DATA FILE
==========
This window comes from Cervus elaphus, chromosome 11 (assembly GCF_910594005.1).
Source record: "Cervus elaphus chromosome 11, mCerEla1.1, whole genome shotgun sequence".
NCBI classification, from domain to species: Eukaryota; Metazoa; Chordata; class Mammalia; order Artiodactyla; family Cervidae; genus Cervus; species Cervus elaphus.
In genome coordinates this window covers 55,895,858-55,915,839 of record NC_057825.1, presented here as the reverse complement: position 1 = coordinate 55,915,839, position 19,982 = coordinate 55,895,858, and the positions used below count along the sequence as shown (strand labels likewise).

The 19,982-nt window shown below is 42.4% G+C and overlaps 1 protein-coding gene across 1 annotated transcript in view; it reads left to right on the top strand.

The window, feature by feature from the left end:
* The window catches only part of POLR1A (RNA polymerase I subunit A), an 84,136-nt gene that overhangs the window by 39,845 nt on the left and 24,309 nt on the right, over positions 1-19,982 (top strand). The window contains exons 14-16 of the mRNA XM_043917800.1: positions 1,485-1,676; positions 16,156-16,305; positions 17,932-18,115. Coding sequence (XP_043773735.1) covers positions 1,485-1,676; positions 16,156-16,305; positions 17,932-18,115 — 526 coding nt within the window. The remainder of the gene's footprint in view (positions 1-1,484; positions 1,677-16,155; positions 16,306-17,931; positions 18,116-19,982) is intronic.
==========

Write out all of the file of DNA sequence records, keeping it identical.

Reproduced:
This window comes from Cervus elaphus, chromosome 11 (assembly GCF_910594005.1).
Source record: "Cervus elaphus chromosome 11, mCerEla1.1, whole genome shotgun sequence".
NCBI classification, from domain to species: Eukaryota; Metazoa; Chordata; class Mammalia; order Artiodactyla; family Cervidae; genus Cervus; species Cervus elaphus.
In genome coordinates this window covers 55,895,858-55,915,839 of record NC_057825.1, presented here as the reverse complement: position 1 = coordinate 55,915,839, position 19,982 = coordinate 55,895,858, and the positions used below count along the sequence as shown (strand labels likewise).

The 19,982-nt window shown below is 42.4% G+C and overlaps 1 protein-coding gene across 1 annotated transcript in view; it reads left to right on the top strand.

The window, feature by feature from the left end:
* The window catches only part of POLR1A (RNA polymerase I subunit A), an 84,136-nt gene that overhangs the window by 39,845 nt on the left and 24,309 nt on the right, over positions 1-19,982 (top strand). The window contains exons 14-16 of the mRNA XM_043917800.1: positions 1,485-1,676; positions 16,156-16,305; positions 17,932-18,115. Coding sequence (XP_043773735.1) covers positions 1,485-1,676; positions 16,156-16,305; positions 17,932-18,115 — 526 coding nt within the window. The remainder of the gene's footprint in view (positions 1-1,484; positions 1,677-16,155; positions 16,306-17,931; positions 18,116-19,982) is intronic.